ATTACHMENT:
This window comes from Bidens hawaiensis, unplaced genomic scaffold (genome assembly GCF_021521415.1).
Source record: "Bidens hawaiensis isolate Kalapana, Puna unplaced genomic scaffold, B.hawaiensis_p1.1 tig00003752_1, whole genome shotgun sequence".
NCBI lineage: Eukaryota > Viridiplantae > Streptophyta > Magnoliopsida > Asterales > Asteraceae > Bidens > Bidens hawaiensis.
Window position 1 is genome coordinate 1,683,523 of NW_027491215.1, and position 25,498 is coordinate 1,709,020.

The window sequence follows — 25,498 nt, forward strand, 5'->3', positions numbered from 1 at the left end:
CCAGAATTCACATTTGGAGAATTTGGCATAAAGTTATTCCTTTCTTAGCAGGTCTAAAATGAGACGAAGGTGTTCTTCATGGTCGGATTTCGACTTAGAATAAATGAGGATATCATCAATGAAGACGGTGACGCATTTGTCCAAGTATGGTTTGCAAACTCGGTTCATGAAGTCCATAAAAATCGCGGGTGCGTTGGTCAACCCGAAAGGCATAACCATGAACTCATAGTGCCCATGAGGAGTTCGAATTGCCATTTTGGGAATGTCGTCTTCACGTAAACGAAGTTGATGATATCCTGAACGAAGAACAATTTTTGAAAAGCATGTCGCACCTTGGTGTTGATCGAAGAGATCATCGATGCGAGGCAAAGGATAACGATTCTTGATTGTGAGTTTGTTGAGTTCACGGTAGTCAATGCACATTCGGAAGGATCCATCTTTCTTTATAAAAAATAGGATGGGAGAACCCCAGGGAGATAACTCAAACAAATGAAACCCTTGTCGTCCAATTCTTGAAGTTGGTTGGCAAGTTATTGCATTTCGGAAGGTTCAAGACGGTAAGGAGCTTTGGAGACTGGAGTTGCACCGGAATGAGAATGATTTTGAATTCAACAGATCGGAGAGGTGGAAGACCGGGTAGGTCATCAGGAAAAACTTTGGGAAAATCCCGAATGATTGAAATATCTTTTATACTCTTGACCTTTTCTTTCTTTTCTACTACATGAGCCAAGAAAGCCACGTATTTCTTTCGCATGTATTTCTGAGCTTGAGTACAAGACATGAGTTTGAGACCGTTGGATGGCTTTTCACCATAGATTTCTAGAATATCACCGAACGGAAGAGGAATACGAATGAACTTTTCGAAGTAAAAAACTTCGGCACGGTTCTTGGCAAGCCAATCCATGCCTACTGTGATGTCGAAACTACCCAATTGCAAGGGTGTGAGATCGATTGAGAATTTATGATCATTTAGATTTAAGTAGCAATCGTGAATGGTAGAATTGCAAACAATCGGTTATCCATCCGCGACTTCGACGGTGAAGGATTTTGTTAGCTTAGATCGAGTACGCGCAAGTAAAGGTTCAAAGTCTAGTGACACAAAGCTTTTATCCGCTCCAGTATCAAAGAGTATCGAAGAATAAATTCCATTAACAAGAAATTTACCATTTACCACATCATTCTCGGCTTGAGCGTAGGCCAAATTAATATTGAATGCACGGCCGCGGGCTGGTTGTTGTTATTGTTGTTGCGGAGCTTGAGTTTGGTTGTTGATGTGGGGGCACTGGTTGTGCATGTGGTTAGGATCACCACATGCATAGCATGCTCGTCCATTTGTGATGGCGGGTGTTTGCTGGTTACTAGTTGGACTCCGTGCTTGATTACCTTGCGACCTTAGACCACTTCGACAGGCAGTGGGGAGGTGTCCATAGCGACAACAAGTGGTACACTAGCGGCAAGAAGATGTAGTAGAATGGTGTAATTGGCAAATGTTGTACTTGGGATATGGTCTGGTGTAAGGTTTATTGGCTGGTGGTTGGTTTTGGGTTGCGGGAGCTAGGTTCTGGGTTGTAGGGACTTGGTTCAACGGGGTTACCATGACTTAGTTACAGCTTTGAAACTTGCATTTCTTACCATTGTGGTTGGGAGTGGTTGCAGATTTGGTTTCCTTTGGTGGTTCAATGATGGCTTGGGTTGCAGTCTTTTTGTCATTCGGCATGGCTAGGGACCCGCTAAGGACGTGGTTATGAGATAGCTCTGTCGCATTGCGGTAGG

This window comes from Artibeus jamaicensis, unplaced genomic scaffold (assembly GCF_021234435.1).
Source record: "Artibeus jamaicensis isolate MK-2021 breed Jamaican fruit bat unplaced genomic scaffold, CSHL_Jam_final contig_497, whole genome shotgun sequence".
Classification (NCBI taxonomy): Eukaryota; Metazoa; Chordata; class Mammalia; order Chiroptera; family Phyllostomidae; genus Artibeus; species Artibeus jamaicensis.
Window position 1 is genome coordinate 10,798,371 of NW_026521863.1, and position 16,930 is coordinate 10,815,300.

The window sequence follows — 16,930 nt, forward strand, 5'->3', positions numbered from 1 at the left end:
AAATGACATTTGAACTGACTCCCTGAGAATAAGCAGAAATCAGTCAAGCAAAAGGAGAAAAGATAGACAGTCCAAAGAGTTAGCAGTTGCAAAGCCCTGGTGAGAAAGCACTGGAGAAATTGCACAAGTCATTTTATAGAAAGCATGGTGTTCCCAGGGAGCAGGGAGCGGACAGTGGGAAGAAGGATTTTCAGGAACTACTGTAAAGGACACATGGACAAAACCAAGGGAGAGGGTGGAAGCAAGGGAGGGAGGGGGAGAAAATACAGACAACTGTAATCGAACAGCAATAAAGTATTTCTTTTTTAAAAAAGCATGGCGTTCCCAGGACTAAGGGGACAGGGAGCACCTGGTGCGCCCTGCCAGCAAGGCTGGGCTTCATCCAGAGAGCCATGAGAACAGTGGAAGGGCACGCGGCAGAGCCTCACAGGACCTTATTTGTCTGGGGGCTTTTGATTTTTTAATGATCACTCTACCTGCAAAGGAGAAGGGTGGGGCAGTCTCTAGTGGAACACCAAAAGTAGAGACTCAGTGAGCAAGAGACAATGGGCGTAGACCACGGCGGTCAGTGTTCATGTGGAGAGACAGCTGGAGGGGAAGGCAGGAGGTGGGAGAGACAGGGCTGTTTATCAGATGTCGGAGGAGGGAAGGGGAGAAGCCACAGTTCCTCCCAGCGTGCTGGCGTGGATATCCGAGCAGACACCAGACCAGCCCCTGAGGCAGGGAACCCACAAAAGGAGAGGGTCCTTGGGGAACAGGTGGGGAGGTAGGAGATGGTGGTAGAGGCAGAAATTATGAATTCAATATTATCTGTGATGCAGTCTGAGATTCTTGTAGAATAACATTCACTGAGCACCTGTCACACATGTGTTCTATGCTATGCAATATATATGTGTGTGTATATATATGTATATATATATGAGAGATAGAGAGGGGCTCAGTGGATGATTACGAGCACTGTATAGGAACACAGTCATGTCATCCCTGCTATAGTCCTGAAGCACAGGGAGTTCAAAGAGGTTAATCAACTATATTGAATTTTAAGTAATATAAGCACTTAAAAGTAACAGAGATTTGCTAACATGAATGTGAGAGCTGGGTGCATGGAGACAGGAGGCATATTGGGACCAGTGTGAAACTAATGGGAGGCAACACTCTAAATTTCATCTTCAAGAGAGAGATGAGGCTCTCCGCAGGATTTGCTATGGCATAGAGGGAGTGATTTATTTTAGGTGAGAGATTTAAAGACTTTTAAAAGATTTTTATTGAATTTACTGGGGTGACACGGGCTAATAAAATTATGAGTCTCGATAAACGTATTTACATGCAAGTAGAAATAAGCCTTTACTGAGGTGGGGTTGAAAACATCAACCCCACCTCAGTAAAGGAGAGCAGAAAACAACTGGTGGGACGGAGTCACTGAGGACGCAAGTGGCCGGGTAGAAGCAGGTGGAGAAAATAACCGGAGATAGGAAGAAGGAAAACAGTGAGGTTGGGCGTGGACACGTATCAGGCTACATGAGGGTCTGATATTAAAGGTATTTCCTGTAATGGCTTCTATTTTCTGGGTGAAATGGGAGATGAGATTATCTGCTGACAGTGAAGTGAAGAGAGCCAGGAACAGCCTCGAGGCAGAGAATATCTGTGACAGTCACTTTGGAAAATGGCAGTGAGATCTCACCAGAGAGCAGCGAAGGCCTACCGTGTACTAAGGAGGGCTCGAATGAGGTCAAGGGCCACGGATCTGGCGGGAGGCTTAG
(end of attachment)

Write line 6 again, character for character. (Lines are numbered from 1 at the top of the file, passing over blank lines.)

CCAGAATTCACATTTGGAGAATTTGGCATAAAGTTATTCCTTTCTTAGCAGGTCTAAAATGAGACGAAGGTGTTCTTCATGGTCGGATTTCGACTTAGAATAAATGAGGATATCATCAATGAAGACGGTGACGCATTTGTCCAAGTATGGTTTGCAAACTCGGTTCATGAAGTCCATAAAAATCGCGGGTGCGTTGGTCAACCCGAAAGGCATAACCATGAACTCATAGTGCCCATGAGGAGTTCGAATTGCCATTTTGGGAATGTCGTCTTCACGTAAACGAAGTTGATGATATCCTGAACGAAGAACAATTTTTGAAAAGCATGTCGCACCTTGGTGTTGATCGAAGAGATCATCGATGCGAGGCAAAGGATAACGATTCTTGATTGTGAGTTTGTTGAGTTCACGGTAGTCAATGCACATTCGGAAGGATCCATCTTTCTTTATAAAAAATAGGATGGGAGAACCCCAGGGAGATAACTCAAACAAATGAAACCCTTGTCGTCCAATTCTTGAAGTTGGTTGGCAAGTTATTGCATTTCGGAAGGTTCAAGACGGTAAGGAGCTTTGGAGACTGGAGTTGCACCGGAATGAGAATGATTTTGAATTCAACAGATCGGAGAGGTGGAAGACCGGGTAGGTCATCAGGAAAAACTTTGGGAAAATCCCGAATGATTGAAATATCTTTTATACTCTTGACCTTTTCTTTCTTTTCTACTACATGAGCCAAGAAAGCCACGTATTTCTTTCGCATGTATTTCTGAGCTTGAGTACAAGACATGAGTTTGAGACCGTTGGATGGCTTTTCACCATAGATTTCTAGAATATCACCGAACGGAAGAGGAATACGAATGAACTTTTCGAAGTAAAAAACTTCGGCACGGTTCTTGGCAAGCCAATCCATGCCTACTGTGATGTCGAAACTACCCAATTGCAAGGGTGTGAGATCGATTGAGAATTTATGATCATTTAGATTTAAGTAGCAATCGTGAATGGTAGAATTGCAAACAATCGGTTATCCATCCGCGACTTCGACGGTGAAGGATTTTGTTAGCTTAGATCGAGTACGCGCAAGTAAAGGTTCAAAGTCTAGTGACACAAAGCTTTTATCCGCTCCAGTATCAAAGAGTATCGAAGAATAAATTCCATTAACAAGAAATTTACCATTTACCACATCATTCTCGGCTTGAGCGTAGGCCAAATTAATATTGAATGCACGGCCGCGGGCTGGTTGTTGTTATTGTTGTTGCGGAGCTTGAGTTTGGTTGTTGATGTGGGGGCACTGGTTGTGCATGTGGTTAGGATCACCACATGCATAGCATGCTCGTCCATTTGTGATGGCGGGTGTTTGCTGGTTACTAGTTGGACTCCGTGCTTGATTACCTTGCGACCTTAGACCACTTCGACAGGCAGTGGGGAGGTGTCCATAGCGACAACAAGTGGTACACTAGCGGCAAGAAGATGTAGTAGAATGGTGTAATTGGCAAATGTTGTACTTGGGATATGGTCTGGTGTAAGGTTTATTGGCTGGTGGTTGGTTTTGGGTTGCGGGAGCTAGGTTCTGGGTTGTAGGGACTTGGTTCAACGGGGTTACCATGACTTAGTTACAGCTTTGAAACTTGCATTTCTTACCATTGTGGTTGGGAGTGGTTGCAGATTTGGTTTCCTTTGGTGGTTCAATGATGGCTTGGGTTGCAGTCTTTTTGTCATTCGGCATGGCTAGGGACCCGCTAAGGACGTGGTTATGAGATAGCTCTGTCGCATTGCGGTAGG